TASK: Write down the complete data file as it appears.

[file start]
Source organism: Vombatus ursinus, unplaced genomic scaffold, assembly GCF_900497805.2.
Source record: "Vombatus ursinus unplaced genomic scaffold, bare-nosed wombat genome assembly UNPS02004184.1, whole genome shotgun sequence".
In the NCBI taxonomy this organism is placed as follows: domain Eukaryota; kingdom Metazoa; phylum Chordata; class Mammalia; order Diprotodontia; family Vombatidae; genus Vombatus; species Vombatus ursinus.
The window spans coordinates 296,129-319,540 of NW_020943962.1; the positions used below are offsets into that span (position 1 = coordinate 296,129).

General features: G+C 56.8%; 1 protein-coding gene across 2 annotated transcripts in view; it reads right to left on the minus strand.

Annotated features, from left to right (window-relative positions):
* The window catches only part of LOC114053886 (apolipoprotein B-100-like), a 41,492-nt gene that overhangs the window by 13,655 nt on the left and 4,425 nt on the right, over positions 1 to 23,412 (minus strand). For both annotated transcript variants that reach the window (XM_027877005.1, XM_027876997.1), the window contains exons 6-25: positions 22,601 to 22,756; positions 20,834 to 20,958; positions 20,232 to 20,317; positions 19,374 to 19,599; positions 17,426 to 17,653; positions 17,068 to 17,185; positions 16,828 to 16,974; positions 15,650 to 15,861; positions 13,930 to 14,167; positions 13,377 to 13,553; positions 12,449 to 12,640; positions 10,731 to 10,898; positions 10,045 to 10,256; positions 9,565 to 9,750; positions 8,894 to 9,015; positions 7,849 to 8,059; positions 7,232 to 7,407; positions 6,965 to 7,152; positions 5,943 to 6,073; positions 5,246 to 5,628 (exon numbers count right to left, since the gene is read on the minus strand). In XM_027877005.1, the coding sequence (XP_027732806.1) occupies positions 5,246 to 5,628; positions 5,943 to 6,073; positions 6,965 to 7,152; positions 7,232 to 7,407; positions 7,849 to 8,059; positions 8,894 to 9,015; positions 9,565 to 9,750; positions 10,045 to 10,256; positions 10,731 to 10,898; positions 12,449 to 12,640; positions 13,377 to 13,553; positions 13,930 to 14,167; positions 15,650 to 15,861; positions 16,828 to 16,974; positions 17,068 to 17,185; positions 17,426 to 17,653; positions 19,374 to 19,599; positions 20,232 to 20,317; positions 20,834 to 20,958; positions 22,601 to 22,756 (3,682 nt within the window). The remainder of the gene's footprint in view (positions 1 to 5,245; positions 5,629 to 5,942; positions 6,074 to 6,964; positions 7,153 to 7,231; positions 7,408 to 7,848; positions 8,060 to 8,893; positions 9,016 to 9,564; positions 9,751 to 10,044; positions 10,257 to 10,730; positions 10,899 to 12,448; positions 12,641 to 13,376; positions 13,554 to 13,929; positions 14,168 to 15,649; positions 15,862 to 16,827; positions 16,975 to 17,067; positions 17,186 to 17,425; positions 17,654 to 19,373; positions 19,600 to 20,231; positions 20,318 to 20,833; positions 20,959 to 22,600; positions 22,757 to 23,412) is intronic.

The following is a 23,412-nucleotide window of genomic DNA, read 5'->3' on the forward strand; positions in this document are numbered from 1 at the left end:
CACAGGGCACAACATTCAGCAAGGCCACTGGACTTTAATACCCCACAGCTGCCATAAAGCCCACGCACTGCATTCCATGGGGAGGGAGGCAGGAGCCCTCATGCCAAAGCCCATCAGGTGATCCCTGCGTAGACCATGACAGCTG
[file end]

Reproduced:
Source organism: Vombatus ursinus, unplaced genomic scaffold, assembly GCF_900497805.2.
Source record: "Vombatus ursinus unplaced genomic scaffold, bare-nosed wombat genome assembly UNPS02004184.1, whole genome shotgun sequence".
In the NCBI taxonomy this organism is placed as follows: domain Eukaryota; kingdom Metazoa; phylum Chordata; class Mammalia; order Diprotodontia; family Vombatidae; genus Vombatus; species Vombatus ursinus.
The window spans coordinates 296,129-319,540 of NW_020943962.1; the positions used below are offsets into that span (position 1 = coordinate 296,129).

General features: G+C 56.8%; 1 protein-coding gene across 2 annotated transcripts in view; it reads right to left on the minus strand.

Annotated features, from left to right (window-relative positions):
* The window catches only part of LOC114053886 (apolipoprotein B-100-like), a 41,492-nt gene that overhangs the window by 13,655 nt on the left and 4,425 nt on the right, over positions 1 to 23,412 (minus strand). For both annotated transcript variants that reach the window (XM_027877005.1, XM_027876997.1), the window contains exons 6-25: positions 22,601 to 22,756; positions 20,834 to 20,958; positions 20,232 to 20,317; positions 19,374 to 19,599; positions 17,426 to 17,653; positions 17,068 to 17,185; positions 16,828 to 16,974; positions 15,650 to 15,861; positions 13,930 to 14,167; positions 13,377 to 13,553; positions 12,449 to 12,640; positions 10,731 to 10,898; positions 10,045 to 10,256; positions 9,565 to 9,750; positions 8,894 to 9,015; positions 7,849 to 8,059; positions 7,232 to 7,407; positions 6,965 to 7,152; positions 5,943 to 6,073; positions 5,246 to 5,628 (exon numbers count right to left, since the gene is read on the minus strand). In XM_027877005.1, the coding sequence (XP_027732806.1) occupies positions 5,246 to 5,628; positions 5,943 to 6,073; positions 6,965 to 7,152; positions 7,232 to 7,407; positions 7,849 to 8,059; positions 8,894 to 9,015; positions 9,565 to 9,750; positions 10,045 to 10,256; positions 10,731 to 10,898; positions 12,449 to 12,640; positions 13,377 to 13,553; positions 13,930 to 14,167; positions 15,650 to 15,861; positions 16,828 to 16,974; positions 17,068 to 17,185; positions 17,426 to 17,653; positions 19,374 to 19,599; positions 20,232 to 20,317; positions 20,834 to 20,958; positions 22,601 to 22,756 (3,682 nt within the window). The remainder of the gene's footprint in view (positions 1 to 5,245; positions 5,629 to 5,942; positions 6,074 to 6,964; positions 7,153 to 7,231; positions 7,408 to 7,848; positions 8,060 to 8,893; positions 9,016 to 9,564; positions 9,751 to 10,044; positions 10,257 to 10,730; positions 10,899 to 12,448; positions 12,641 to 13,376; positions 13,554 to 13,929; positions 14,168 to 15,649; positions 15,862 to 16,827; positions 16,975 to 17,067; positions 17,186 to 17,425; positions 17,654 to 19,373; positions 19,600 to 20,231; positions 20,318 to 20,833; positions 20,959 to 22,600; positions 22,757 to 23,412) is intronic.

The following is a 23,412-nucleotide window of genomic DNA, read 5'->3' on the forward strand; positions in this document are numbered from 1 at the left end:
CACAGGGCACAACATTCAGCAAGGCCACTGGACTTTAATACCCCACAGCTGCCATAAAGCCCACGCACTGCATTCCATGGGGAGGGAGGCAGGAGCCCTCATGCCAAAGCCCATCAGGTGATCCCTGCGTAGACCATGACAGCTG